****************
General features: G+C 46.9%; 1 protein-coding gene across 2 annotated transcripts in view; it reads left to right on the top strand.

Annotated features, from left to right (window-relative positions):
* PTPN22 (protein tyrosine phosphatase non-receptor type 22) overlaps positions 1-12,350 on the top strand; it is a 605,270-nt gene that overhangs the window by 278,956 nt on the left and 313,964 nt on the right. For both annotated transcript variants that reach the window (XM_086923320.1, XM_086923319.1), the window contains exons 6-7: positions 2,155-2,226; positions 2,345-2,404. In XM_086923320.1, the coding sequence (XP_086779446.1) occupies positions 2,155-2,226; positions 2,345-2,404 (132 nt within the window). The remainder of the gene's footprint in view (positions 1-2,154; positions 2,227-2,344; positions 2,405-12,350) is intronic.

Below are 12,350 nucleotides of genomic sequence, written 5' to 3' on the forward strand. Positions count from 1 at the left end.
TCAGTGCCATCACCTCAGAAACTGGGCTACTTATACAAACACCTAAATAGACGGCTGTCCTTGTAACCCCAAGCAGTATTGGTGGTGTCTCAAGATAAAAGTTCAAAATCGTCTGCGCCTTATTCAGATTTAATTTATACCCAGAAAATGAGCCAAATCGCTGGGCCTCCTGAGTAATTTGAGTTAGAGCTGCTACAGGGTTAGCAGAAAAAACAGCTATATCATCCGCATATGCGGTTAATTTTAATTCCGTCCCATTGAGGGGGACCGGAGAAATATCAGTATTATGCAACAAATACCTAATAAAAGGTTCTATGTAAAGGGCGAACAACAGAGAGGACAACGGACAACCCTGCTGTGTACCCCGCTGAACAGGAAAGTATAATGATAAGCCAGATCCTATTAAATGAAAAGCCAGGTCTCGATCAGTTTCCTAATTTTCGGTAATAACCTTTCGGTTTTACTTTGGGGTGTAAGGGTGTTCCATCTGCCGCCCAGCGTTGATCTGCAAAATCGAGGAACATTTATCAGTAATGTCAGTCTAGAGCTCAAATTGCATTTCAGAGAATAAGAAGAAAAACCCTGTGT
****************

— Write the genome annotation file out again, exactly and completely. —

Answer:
General features: G+C 46.9%; 1 protein-coding gene across 2 annotated transcripts in view; it reads left to right on the top strand.

Annotated features, from left to right (window-relative positions):
* PTPN22 (protein tyrosine phosphatase non-receptor type 22) overlaps positions 1-12,350 on the top strand; it is a 605,270-nt gene that overhangs the window by 278,956 nt on the left and 313,964 nt on the right. For both annotated transcript variants that reach the window (XM_086923320.1, XM_086923319.1), the window contains exons 6-7: positions 2,155-2,226; positions 2,345-2,404. In XM_086923320.1, the coding sequence (XP_086779446.1) occupies positions 2,155-2,226; positions 2,345-2,404 (132 nt within the window). The remainder of the gene's footprint in view (positions 1-2,154; positions 2,227-2,344; positions 2,405-12,350) is intronic.

Below are 12,350 nucleotides of genomic sequence, written 5' to 3' on the forward strand. Positions count from 1 at the left end.
TCAGTGCCATCACCTCAGAAACTGGGCTACTTATACAAACACCTAAATAGACGGCTGTCCTTGTAACCCCAAGCAGTATTGGTGGTGTCTCAAGATAAAAGTTCAAAATCGTCTGCGCCTTATTCAGATTTAATTTATACCCAGAAAATGAGCCAAATCGCTGGGCCTCCTGAGTAATTTGAGTTAGAGCTGCTACAGGGTTAGCAGAAAAAACAGCTATATCATCCGCATATGCGGTTAATTTTAATTCCGTCCCATTGAGGGGGACCGGAGAAATATCAGTATTATGCAACAAATACCTAATAAAAGGTTCTATGTAAAGGGCGAACAACAGAGAGGACAACGGACAACCCTGCTGTGTACCCCGCTGAACAGGAAAGTATAATGATAAGCCAGATCCTATTAAATGAAAAGCCAGGTCTCGATCAGTTTCCTAATTTTCGGTAATAACCTTTCGGTTTTACTTTGGGGTGTAAGGGTGTTCCATCTGCCGCCCAGCGTTGATCTGCAAAATCGAGGAACATTTATCAGTAATGTCAGTCTAGAGCTCAAATTGCATTTCAGAGAATAAGAAGAAAAACCCTGTGT